Throughout most of 2011, dwelling sales were crawling along at their lowest levels in over a decade. As of October 2011, dwelling sales were 28 per cent below the ten-year average and nearly half of 2003 highs. The more cyclical vacant land market was in worse shape with sales running at 33 per cent below historical averages. The rental market was just starting to tighten on the back of a big lift in overseas migration in the September quarter, but first home buyer and investor activity was still largely flat.

One of the biggest drivers of the upswing was a reduction in interest rates. The standard mortgage rate had remained unchanged for nearly a year at 7.8 per cent but would subsequently decline by more than 24 per cent over the next two years. It started with one rate cut on Melbourne Cup Day in November 2011 and another in December. The RBA’s decision to cut rates was driven by concerns about the sovereign debt issue in Europe rather than domestic economic conditions which were not showing any clear signs of a slowdown.

As we entered 2012, Perth’s population grew strongly on the back of increased migration and very tight labour conditions. The rental market consequently moved very quickly in favour of landlords as the vacancy rate fell from 2.8 to 1.8 per cent and the median house rent increased 6.25 per cent over the six months to March. Dwelling sales volumes lifted throughout the start of the year and they were helped along by further rate cuts in May and June. By mid-2012, dwelling sales were at their highest level since 2009 and only five per cent below the ten-year average.

The lift in sales volumes was driven primarily by first home buyers and investors (at the low-priced end). As of mid-2012, first home buyer levels were up 40 per cent and investor dwelling finance up by 24 per cent on levels 12 months earlier. Upgrader dwelling finance, meanwhile, was up just 8 per cent.

Although another two rate cuts in the second half of 2012 brought the cash rate to the GFC low of three per cent, property market momentum was already heading in one direction and the Perth market was shifting in favour of vendors. By early 2013, no longer was the worry about prices falling but rather the fear of missing out – buyers were eager to purchase before expected price increases and vendors were holding out until prices rise (listings declined 30 per cent in 2012).

The vacant land market was the main beneficiary of tight supply at the lower end of the market. Vacant land sales during the March quarter 2013 were up more than 51 per cent on levels 12 months earlier. And the sharp increase in land sales raised supply concerns as vacant land listings halved in the space of 14 months.

In addition to dwelling and land sales reaching their highest levels in seven years during 2013, prices were also increasing. Although capital growth estimates vary widely, the consensus is that price growth was in the single digits and was much lower than levels between 2002 and 2006. Based on settled dwelling sales, the median house price in Perth increased at 9.1 per cent per annum around March but subsequently declined to around 6-7 per cent per annum. More nuanced price measures that endeavour to factor in the characteristics of each home indicated that price growth in Perth was between 4 and ten per cent in 2013. A repeat sales methodology reported by Residex showed that Perth house prices were up 4.2 per cent over the year to October. RP Data, meanwhile, reported a 10.2 per cent lift in Perth house prices based on sales settled as of December. In our view, one of the most up-to-date notional measures of price growth is SQM Research’s vendor sentiment index which showed that asking prices for houses and units in Perth increased 9.1 and 8.5 per cent, respectively, over 2013.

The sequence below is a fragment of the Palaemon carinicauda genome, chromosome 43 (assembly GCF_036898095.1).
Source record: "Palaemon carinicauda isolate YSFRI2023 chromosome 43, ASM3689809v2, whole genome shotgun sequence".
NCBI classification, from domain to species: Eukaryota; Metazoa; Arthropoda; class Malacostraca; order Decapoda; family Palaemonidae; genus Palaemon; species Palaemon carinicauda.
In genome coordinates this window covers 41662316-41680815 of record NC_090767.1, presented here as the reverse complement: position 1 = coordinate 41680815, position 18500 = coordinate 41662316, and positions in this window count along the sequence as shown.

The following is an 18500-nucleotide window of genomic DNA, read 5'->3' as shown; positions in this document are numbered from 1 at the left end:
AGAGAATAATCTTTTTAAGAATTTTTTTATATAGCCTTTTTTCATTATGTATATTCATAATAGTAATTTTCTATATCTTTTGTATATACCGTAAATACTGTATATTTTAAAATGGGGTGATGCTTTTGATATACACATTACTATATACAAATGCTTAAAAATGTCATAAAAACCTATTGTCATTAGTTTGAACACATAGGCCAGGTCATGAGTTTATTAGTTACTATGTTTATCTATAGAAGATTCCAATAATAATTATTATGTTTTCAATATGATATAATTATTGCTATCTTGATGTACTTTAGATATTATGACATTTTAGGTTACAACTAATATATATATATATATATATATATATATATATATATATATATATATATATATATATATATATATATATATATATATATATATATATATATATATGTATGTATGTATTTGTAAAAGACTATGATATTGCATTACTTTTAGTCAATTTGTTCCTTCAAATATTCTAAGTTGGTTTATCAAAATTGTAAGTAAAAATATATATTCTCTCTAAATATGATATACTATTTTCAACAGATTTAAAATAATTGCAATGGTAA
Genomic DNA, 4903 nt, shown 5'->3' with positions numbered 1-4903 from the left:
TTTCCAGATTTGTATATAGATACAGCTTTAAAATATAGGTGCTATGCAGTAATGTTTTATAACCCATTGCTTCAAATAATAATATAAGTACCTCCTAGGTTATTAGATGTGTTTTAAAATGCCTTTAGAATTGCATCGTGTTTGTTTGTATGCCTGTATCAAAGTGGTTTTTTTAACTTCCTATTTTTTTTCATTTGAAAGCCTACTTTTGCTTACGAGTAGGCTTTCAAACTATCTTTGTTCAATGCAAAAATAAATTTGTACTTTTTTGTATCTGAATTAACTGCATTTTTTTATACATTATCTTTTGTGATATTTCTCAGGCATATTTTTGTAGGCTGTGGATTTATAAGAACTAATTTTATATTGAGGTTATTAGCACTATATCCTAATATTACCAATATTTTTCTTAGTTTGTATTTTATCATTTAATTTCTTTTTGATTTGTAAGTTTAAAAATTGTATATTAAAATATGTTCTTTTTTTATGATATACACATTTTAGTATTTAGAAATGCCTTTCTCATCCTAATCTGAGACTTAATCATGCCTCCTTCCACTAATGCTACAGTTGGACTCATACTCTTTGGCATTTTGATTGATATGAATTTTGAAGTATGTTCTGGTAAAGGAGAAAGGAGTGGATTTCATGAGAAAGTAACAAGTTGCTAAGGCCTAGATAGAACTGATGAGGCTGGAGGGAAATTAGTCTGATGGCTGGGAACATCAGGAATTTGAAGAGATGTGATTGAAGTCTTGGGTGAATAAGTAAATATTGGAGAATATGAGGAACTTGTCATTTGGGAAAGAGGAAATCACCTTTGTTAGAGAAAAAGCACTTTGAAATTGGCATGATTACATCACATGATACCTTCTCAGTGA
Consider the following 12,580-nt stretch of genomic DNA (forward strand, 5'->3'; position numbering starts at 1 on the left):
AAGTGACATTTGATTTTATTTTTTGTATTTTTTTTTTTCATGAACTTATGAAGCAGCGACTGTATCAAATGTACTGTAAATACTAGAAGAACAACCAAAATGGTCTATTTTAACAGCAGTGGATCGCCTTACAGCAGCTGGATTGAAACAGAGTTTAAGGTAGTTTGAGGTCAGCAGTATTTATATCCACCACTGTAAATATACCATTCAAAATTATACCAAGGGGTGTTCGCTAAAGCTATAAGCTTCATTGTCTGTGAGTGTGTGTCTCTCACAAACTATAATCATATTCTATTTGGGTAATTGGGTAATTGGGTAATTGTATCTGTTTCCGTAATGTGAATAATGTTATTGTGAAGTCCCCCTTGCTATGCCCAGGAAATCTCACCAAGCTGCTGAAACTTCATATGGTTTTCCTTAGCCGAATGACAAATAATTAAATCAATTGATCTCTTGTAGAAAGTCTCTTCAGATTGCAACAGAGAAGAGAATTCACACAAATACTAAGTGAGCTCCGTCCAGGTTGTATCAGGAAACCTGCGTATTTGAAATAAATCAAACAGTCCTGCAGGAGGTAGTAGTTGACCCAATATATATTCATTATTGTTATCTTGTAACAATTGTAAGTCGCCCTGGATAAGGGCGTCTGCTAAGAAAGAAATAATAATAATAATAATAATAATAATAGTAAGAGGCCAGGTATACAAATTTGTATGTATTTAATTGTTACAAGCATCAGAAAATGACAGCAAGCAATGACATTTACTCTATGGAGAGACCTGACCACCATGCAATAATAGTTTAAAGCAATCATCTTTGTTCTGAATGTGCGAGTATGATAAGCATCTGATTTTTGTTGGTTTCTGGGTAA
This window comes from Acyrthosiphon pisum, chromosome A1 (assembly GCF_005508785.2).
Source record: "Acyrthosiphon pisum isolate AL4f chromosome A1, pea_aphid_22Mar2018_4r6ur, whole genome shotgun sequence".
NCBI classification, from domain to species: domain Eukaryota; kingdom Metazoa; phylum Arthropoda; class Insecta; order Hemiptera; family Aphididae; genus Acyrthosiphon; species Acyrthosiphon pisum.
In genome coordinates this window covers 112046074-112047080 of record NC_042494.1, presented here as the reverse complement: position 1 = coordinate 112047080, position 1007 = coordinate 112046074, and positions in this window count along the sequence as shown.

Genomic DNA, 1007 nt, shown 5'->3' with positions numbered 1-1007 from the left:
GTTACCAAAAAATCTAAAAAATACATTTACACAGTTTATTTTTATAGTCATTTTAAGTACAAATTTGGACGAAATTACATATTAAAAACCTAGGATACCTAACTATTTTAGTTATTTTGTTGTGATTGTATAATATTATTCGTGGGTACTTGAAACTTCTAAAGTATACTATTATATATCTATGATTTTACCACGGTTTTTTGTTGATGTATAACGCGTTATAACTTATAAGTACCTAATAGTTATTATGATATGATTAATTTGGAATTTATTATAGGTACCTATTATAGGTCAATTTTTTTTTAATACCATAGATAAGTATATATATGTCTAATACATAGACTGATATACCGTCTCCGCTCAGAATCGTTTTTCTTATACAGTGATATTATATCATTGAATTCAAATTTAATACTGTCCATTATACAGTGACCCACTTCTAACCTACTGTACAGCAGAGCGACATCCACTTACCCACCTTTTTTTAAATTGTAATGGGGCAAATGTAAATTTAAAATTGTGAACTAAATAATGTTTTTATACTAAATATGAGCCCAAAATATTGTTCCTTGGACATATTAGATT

Land prices also increased in 2013, but price growth was masked by a decline in block sizes. The median vacant land price in Perth increased just 2.1 per cent over the year to June 2013. The median price per square metre, meanwhile, increased 5.0 per cent over the same period.

Looking ahead, existing home owners – the largest segment of the housing market – are expected to play a significant role throughout 2014, especially given that first home buyer levels have eased since mid-2013. Although ‘upgrader’ activity was up around 16 per cent in 2013, there is scope for further increases – upgrader activity is still 34 per cent below 2006 highs. With average selling days down around 40 per cent, more existing home owners are marketing their homes for sale and this is likely to continue throughout 2014.

As long as capital growth expectations remain in the single digits, activity by the interest rate sensitive sectors – first home buyers and investors – is expected to move sideways and possibly decline throughout the year. The degree to which FHBs and investor activity eases will be driven by myriad factors, but foremost will be interest rates. The good news for industry is that rates are not expected to increase until early 2015. Therefore, the new dwelling sector will continue to benefit from above average household formation rates throughout the year and into 2015.

There are, however, a number of risks for the sector, foremost being affordability. Another strong year of capital growth could price out first home buyers, especially given easing rental conditions. Meanwhile, price growth could also encourage the hubris that we saw last decade and lead to a destabilising overshooting of prices. And furthermore, we can’t discount the effects of easing migration and slowing economic activity. There is also the political risk that authorities will implement a more heavy handed approach to combat rising prices.

However, on balance, the risk of excessive price growth has somewhat eased in the last 9-10 months. But an overly strong summer of sales and further declines in stock can quickly change the equation.